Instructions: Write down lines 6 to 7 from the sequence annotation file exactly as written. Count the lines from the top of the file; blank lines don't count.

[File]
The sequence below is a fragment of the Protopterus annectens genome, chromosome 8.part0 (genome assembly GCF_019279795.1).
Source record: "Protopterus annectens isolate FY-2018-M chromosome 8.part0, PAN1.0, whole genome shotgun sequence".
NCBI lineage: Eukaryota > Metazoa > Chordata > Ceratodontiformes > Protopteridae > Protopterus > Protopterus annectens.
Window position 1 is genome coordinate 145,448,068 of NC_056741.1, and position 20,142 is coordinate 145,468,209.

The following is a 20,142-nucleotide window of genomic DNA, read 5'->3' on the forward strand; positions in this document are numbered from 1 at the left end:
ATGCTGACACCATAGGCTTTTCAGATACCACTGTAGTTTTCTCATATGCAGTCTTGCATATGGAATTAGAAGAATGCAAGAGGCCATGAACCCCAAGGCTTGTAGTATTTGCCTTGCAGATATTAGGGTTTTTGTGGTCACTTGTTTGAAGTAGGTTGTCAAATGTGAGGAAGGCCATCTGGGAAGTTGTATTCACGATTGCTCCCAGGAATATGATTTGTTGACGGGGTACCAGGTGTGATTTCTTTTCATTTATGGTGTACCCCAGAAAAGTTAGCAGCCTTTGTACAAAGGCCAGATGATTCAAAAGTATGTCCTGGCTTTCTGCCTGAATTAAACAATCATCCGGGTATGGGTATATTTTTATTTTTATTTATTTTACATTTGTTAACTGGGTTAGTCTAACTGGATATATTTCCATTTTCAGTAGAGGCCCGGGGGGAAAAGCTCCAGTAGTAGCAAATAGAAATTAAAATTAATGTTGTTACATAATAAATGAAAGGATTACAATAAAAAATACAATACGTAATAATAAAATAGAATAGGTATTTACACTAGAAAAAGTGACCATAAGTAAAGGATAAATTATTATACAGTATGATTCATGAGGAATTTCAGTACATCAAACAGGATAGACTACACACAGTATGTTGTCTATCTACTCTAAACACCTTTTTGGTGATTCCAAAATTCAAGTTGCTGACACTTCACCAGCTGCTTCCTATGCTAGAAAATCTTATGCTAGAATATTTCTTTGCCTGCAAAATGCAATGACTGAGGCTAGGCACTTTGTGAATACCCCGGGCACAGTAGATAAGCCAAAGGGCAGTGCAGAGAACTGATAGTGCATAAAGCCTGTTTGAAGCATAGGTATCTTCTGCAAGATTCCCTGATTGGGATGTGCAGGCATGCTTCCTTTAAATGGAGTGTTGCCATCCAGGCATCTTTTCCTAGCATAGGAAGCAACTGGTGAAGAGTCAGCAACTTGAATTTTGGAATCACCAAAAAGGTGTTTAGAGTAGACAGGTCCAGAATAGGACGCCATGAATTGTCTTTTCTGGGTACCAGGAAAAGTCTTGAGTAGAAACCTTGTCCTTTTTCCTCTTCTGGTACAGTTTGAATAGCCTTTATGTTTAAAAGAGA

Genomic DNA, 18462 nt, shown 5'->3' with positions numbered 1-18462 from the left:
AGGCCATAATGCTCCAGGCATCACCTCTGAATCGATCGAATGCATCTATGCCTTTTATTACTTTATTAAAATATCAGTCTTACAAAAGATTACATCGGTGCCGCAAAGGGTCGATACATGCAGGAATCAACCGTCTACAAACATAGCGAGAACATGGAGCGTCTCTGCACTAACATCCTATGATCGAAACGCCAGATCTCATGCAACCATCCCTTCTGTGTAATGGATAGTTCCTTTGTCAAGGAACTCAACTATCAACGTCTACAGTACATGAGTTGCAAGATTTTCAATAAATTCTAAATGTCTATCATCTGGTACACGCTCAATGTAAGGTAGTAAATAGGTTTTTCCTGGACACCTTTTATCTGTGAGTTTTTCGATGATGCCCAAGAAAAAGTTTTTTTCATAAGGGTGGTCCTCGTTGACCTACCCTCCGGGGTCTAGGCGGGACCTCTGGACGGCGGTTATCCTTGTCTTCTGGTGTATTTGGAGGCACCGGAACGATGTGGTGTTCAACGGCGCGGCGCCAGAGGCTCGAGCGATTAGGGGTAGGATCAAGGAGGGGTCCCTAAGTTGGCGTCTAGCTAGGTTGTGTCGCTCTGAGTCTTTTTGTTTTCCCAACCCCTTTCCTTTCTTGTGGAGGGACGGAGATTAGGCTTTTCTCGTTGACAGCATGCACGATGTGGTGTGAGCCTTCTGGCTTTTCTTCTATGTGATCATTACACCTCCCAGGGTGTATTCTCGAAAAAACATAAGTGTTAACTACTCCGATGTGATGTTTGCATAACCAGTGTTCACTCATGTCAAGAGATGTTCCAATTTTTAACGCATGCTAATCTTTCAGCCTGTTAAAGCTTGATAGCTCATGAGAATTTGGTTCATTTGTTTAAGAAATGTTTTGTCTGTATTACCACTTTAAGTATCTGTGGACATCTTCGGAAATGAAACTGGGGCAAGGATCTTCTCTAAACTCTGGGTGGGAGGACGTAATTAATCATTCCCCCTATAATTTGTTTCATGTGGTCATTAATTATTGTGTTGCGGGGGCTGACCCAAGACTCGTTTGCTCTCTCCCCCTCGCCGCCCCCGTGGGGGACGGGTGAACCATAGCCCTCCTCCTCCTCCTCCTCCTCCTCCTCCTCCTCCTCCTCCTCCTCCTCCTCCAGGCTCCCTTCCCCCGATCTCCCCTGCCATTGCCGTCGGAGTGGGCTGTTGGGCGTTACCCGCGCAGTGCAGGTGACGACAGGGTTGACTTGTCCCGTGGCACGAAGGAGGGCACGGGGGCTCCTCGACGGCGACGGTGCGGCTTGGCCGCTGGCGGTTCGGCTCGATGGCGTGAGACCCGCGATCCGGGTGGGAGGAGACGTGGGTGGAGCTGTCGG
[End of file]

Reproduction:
ATGCTGACACCATAGGCTTTTCAGATACCACTGTAGTTTTCTCATATGCAGTCTTGCATATGGAATTAGAAGAATGCAAGAGGCCATGAACCCCAAGGCTTGTAGTATTTGCCTTGCAGATATTAGGGTTTTTGTGGTCACTTGTTTGAAGTAGGTTGTCAAATGTGAGGAAGGCCATCTGGGAAGTTGTATTCACGATTGCTCCCAGGAATATGATTTGTTGACGGGGTACCAGGTGTGATTTCTTTTCATTTATGGTGTACCCCAGAAAAGTTAGCAGCCTTTGTACAAAGGCCAGATGATTCAAAAGTATGTCCTGGCTTTCTGCCTGAATTAAACAATCATCCGGGTATGGGTATATTTTTATTTTTATTTATTTTACATTTGTTAACTGGGTTAGTCTAACTGGATATATTTCCATTTTCAGTAGAGGCCCGGGGGGAAAAGCTCCAGTAGTAGCAAATAGAAATTAAAATTAATGTTGTTACATAATAAATGAAAGGATTACAATAAAAAATACAATACGTAATAATAAAATAGAATAGGTATTTACACTAGAAAAAGTGACCATAAGTAAAGGATAAATTATTATACAGTATGATTCATGAGGAATTTCAGTACATCAAACAGGATAGACTACACACAGTATGTTGTCTATCTACTCTAAACACCTTTTTGGTGATTCCAAAATTCAAGTTGCTGACACTTCACCAGCTGCTTCCTATGCTAGAAAATCTTATGCTAGAATATTTCTTTGCCTGCAAAATGCAATGACTGAGGCTAGGCACTTTGTGAATACCCCGGGCACAGTAGATAAGCCAAAGGGCAGTGCAGAGAACTGATAGTGCATAAAGCCTGTTTGAAGCATAGGTATCTTCTGCAAGATTCCCTGATTGGGATGTGCAGGCATGCTTCCTTTAAATGGAGTGTTGCCATCCAGGCATCTTTTCCTAGCATAGGAAGCAACTGGTGAAGAGTCAGCAACTTGAATTTTGGAATCACCAAAAAGGTGTTTAGAGTAGACAGGTCCAGAATAGGACGCCATGAATTGTCTTTTCTGGGTACCAGGAAAAGTCTTGAGTAGAAACCTTGTCCTTTTTCCTCTTCTGGTACAGTTTGAATAGCCTTTATGTTTAAAAGAGA

Genomic DNA, 18462 nt, shown 5'->3' with positions numbered 1-18462 from the left: